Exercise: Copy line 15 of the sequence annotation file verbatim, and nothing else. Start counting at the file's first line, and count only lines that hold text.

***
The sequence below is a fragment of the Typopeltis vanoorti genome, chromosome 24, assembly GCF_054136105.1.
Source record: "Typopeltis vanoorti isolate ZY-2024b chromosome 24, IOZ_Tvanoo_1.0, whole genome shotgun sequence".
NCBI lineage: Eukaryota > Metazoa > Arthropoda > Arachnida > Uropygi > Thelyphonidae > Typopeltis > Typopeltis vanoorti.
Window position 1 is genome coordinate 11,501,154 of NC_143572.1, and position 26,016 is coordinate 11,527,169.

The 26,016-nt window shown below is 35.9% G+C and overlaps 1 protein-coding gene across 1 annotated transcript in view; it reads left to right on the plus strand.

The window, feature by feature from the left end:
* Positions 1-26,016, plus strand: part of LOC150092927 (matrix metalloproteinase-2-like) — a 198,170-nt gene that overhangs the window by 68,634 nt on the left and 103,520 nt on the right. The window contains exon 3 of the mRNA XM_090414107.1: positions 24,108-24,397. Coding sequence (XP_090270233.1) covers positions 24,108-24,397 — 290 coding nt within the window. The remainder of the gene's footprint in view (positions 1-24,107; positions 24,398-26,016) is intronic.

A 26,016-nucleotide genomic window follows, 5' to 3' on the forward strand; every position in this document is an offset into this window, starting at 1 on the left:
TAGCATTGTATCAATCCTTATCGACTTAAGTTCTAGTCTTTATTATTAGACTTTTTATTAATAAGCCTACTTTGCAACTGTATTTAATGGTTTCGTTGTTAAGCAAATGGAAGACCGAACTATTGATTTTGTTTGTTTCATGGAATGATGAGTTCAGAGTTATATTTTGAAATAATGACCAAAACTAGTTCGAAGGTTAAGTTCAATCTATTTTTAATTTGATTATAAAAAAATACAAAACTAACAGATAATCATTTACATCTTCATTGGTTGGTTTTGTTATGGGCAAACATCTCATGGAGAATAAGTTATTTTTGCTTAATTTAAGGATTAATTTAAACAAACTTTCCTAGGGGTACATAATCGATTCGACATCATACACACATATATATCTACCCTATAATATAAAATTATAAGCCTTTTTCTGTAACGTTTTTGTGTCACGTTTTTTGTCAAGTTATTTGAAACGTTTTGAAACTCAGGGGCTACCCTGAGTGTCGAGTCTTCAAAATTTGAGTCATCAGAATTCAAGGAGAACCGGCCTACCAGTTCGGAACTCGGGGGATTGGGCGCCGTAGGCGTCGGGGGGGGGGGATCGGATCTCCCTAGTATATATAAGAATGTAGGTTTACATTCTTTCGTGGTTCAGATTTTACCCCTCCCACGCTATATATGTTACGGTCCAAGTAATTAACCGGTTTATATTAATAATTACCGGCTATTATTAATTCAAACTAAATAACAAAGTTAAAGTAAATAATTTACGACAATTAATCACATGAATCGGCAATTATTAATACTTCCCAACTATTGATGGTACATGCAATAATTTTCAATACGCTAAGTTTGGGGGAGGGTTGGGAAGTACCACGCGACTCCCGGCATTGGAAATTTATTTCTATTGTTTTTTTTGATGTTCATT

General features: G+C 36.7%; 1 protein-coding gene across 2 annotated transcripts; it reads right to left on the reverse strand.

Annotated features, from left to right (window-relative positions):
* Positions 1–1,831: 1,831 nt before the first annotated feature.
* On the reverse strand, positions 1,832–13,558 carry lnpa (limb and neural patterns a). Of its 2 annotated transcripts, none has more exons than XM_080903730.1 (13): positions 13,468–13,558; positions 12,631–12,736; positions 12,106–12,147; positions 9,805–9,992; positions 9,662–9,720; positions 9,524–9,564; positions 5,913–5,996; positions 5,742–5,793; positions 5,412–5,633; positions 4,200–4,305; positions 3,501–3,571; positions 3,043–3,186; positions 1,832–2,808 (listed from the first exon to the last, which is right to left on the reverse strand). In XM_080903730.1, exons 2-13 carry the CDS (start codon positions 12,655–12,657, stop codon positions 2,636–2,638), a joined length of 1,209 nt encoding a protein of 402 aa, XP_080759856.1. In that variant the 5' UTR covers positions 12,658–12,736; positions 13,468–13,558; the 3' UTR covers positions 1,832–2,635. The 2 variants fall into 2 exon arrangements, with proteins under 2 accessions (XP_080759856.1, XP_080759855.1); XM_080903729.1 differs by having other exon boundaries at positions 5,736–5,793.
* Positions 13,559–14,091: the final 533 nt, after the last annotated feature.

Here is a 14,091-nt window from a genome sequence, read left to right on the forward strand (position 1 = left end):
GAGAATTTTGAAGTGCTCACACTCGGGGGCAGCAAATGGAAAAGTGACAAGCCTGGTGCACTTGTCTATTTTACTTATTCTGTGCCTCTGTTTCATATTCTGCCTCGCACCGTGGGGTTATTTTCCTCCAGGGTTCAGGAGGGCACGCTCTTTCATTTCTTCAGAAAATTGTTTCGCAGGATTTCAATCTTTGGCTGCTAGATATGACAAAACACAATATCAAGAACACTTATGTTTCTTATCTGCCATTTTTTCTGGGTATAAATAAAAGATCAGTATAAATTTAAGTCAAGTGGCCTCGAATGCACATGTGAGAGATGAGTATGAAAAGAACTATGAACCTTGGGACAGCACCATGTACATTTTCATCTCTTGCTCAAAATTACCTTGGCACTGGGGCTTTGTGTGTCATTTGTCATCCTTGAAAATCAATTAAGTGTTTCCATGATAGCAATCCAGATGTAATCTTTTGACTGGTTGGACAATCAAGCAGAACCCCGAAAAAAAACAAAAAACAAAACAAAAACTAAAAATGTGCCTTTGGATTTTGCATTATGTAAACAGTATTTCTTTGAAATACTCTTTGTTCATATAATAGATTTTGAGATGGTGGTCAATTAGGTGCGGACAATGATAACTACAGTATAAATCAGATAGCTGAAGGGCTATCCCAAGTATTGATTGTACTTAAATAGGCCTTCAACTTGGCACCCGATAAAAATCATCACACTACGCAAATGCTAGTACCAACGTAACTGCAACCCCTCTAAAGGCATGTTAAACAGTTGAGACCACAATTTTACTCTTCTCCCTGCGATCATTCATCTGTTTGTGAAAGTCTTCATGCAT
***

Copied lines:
Here is a 14,091-nt window from a genome sequence, read left to right on the forward strand (position 1 = left end):